Even before Google stepped in and bought it out, YouTube was the King Kong of video-sharing sites. Its success has spawned an impressive number of rivals – some merely clones, others offering unique twists. And while you may have a deep affection for YouTube, there are better-looking alternatives elsewhere.

We looked at 50 online video-sharing services before settling on the 10 we've covered here (click here for the full list of sites, links and comparisons). We also looked at the business end of things: is there any shared advertising revenue to be earned, and what's the potential audience of each site?

We looked at how easy it was to upload clips, the design of the embedded player, privacy and sharing options and other noteworthy features.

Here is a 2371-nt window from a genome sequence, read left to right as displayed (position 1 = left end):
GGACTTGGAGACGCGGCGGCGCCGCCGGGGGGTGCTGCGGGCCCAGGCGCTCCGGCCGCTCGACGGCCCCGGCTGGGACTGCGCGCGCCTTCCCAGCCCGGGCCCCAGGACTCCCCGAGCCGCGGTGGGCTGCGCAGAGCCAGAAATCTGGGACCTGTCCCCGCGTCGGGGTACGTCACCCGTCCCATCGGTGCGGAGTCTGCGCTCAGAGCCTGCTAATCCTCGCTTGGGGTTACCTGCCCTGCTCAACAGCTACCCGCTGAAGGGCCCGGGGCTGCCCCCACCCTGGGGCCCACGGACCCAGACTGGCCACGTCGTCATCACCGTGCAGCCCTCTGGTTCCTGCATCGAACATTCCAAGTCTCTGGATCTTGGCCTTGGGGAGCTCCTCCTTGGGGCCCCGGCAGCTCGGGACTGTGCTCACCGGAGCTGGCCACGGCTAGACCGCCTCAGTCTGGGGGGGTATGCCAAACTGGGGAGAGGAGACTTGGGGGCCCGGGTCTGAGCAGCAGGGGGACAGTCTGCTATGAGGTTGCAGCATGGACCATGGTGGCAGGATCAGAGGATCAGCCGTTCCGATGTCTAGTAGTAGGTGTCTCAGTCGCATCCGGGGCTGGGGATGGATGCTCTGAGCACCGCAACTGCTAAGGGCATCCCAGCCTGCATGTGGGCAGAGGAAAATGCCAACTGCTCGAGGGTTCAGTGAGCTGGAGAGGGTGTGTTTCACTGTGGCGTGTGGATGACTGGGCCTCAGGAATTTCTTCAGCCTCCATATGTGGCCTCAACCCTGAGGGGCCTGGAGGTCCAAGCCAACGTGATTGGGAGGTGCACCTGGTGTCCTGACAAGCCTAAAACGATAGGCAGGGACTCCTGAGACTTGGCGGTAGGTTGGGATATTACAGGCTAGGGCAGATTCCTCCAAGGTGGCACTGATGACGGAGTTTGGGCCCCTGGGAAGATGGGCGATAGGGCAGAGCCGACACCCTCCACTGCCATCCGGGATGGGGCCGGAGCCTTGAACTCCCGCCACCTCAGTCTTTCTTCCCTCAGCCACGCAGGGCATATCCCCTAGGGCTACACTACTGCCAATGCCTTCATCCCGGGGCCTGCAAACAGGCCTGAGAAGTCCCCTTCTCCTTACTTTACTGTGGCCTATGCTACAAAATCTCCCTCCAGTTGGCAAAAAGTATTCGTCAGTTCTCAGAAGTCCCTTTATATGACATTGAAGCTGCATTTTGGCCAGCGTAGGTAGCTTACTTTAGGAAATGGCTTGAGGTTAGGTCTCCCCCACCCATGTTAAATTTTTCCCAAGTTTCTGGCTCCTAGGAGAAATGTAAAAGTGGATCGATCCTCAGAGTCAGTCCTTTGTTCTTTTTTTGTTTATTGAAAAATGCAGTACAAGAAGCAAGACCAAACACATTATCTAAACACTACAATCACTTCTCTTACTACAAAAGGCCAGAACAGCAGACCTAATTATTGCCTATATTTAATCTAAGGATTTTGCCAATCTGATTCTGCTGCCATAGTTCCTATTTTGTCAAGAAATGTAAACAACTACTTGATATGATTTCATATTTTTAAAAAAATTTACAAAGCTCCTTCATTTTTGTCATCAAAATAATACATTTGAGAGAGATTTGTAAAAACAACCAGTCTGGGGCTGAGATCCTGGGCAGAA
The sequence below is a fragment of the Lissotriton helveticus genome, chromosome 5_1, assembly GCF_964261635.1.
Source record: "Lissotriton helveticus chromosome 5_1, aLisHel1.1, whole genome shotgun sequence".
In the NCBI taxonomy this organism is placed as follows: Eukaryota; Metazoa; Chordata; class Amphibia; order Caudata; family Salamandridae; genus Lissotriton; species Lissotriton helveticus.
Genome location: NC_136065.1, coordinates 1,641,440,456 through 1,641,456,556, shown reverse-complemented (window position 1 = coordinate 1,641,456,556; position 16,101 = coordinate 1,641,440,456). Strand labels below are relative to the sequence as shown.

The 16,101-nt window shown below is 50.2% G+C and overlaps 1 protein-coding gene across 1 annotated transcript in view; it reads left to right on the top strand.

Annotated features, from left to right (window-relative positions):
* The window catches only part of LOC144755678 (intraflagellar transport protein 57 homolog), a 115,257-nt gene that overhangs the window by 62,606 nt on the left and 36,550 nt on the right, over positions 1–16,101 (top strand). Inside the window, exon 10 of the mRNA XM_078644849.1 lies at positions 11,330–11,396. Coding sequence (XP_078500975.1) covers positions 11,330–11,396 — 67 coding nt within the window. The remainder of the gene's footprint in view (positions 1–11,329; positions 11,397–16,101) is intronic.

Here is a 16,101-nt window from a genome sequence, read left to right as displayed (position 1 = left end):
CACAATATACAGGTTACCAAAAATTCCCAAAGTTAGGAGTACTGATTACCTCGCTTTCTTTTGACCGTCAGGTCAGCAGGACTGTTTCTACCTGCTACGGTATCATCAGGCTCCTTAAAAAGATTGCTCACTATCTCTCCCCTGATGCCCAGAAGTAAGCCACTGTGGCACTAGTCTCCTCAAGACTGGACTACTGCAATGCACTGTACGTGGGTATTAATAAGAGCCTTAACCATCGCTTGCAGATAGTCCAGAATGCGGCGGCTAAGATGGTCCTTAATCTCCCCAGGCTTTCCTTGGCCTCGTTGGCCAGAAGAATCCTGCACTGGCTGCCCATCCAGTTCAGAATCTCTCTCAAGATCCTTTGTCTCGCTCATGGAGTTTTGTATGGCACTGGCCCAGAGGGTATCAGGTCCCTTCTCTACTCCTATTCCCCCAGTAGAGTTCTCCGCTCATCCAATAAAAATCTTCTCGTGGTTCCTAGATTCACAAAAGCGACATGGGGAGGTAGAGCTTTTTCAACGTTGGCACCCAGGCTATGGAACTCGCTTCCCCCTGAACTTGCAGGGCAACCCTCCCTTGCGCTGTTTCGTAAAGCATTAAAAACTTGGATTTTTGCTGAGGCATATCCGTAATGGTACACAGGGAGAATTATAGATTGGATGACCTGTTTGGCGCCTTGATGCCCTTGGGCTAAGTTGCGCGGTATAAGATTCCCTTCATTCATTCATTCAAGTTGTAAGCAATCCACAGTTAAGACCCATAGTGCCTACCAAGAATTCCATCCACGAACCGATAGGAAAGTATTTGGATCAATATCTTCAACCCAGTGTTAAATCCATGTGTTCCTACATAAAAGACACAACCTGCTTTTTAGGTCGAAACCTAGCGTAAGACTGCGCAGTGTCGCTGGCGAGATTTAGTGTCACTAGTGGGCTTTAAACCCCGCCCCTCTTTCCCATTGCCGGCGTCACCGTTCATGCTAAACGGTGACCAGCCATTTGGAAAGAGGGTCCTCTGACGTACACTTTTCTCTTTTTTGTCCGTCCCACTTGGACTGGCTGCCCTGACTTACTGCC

Quick links

The only video format supported across the board was QuickTime. Few sites limit clip length or the number of videos you can upload, but many restrict file size to 100MB.

For quality, our top choice was Blip.tv. It permits users to stream and download the original high-quality file - it also offers video that's ideal for iPod and mobile playback. Stage6's DivX compression gets high marks too.

Most services convert video uploads to good- but not great-looking Flash 8.0 format, which uses the On2 VP6 codec. However, some - notably YouTube - still use the Flash 7.0 format, which relies on the Sorensen Spark codec.

Vimeo also allows users to download (but not stream) the original high-quality file, while DivX Stage6, our second-placed service, lets viewers stream or download the original files - with a couple of small catches.

Not surprisingly, since it's run by the people behind the DivX format, Stage6 requires you to convert video to that format before you upload it. Thankfully, the site links to some free and painless conversion software (Dr DivX). The resulting video quality ranks as the best we saw outside of an original source file.

Next page: wealth, fame and copyright restrictions